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By Chris | September 9 2013
Korean Air Business Jet is turning into an ace in the hole for the commercial airline side of the business, according to In Gyoung Kim, a long time Korea Air executive who was in the pricing and scheduling areas before joining the private jet division about two years ago.
As an example, the Formula One racing circuit has stops in Asia September 22 and with when it comes to Singapore, then October 6 two weeks later in Korea, the next week to Japan and two weeks later to India. The Korea version is in Yeongam, Japan is in Suzuka while India is in Noida, close to Delhi.
Racers often go back to their home countries, particularly when there are two-week gaps, says the Deputy General Manager. Korean Air can connect them via its scheduled flights from Europe and the Americas at Incheon onwards to the race venues, as well as between.
Connecting from a Korean Air scheduled flight to Korean Air’s business jets has been done in as little as 20 minutes for international connections and an a zippy 10 minutes for connections to domestic destinations. Of course this is when passengers have baggage sent separately, however, typical connecting time is in the 30 minute range, and generally Korean Air, the dominant player at Incheon can get quick clearance for its business jets to get airborne.
While Korean Air’s two plane fleet comprised of a Boeing Business Jet and Global Express XRS have ultra-long range capabilities, Kim says about a third of operations are within Korea. There is also a Sikorsky 76 helicopter that is popular as well.
Core clientele includes CEOs from Chinese, South Korea and Japan companies, and elections and government changes last year slowed business a bit through the first quarter of this year, but it is now picking back up. She said the Korean Air product has received a strong response from brokers, particularly in Hong Kong. While her prices are higher, customers who value the airline’s reputation for safety and service see the money as well spent.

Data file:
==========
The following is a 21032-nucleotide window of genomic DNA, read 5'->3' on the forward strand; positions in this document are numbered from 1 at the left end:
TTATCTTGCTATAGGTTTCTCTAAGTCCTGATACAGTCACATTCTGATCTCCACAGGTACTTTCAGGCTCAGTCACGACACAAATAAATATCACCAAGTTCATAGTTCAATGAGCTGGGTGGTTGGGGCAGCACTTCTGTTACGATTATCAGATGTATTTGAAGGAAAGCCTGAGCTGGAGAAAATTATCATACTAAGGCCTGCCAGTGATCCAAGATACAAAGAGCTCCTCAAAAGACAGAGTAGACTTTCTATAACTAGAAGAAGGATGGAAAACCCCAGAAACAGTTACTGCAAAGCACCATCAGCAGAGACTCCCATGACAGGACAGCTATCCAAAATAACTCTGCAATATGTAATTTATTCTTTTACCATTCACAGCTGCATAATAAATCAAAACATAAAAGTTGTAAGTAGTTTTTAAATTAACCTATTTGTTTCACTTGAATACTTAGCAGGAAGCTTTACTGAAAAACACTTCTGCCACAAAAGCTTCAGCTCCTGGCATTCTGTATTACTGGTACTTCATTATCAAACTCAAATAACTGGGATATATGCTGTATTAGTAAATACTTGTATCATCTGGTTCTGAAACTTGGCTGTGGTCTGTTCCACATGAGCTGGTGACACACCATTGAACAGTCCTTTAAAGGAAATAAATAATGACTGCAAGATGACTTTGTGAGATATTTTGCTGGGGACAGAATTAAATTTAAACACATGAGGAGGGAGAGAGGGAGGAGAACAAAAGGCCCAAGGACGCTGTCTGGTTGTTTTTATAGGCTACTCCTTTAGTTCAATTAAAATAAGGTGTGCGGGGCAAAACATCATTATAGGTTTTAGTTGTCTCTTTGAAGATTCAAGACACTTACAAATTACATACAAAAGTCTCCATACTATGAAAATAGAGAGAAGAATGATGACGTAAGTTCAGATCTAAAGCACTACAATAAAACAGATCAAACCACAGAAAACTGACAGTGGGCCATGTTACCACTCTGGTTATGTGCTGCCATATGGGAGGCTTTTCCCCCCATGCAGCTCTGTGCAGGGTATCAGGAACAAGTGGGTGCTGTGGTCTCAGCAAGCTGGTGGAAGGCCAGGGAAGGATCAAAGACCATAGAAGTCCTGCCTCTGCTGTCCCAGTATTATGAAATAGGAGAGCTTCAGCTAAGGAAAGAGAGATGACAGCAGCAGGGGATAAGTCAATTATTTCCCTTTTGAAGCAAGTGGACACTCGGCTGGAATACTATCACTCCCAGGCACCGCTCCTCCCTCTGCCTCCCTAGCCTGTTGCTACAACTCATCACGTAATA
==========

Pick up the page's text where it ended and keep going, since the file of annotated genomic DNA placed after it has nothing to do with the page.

A recent inspection of the BBJ at Gimpo showed the cabin in pristine condition. There are four separate sleep chambers – fully closed bedrooms that are windowless for total blackout – and when I visited the cabin was configured for 16 seats – six in the front in a VIP configuration and 10 more recliners that go 180 degrees flat in the rear. The BBJ can be changed to hold up to 28 in 48 hours notice. Kim also says the fact that Korean Air flies worldwide commercially enables it to get back-up flight crews and flight attendants in place on short notice.
Other customer segments include Japanese and Korean rock bands that hire the planes for their tours as well as Hollywood celebrities. She said that Korean Air’s global catering facilities and contacts also enable it to ensure any special requests can be accommodated. Gluten free bread is a popular celebrity request.
Moreover Korean Air’s business jets have enabled the airline to help its clients get to and around areas of developing business opportunities that are hard to access commercially. The planes are used for Indonesia, Myramar and India, but generally for business instead of leisure.
While there aren’t firm plans for more jets, Gimpo Airport in Seoul will open a full service FBO in 2015 putting a greater spotlight on private jet travel to, from and within South Korea.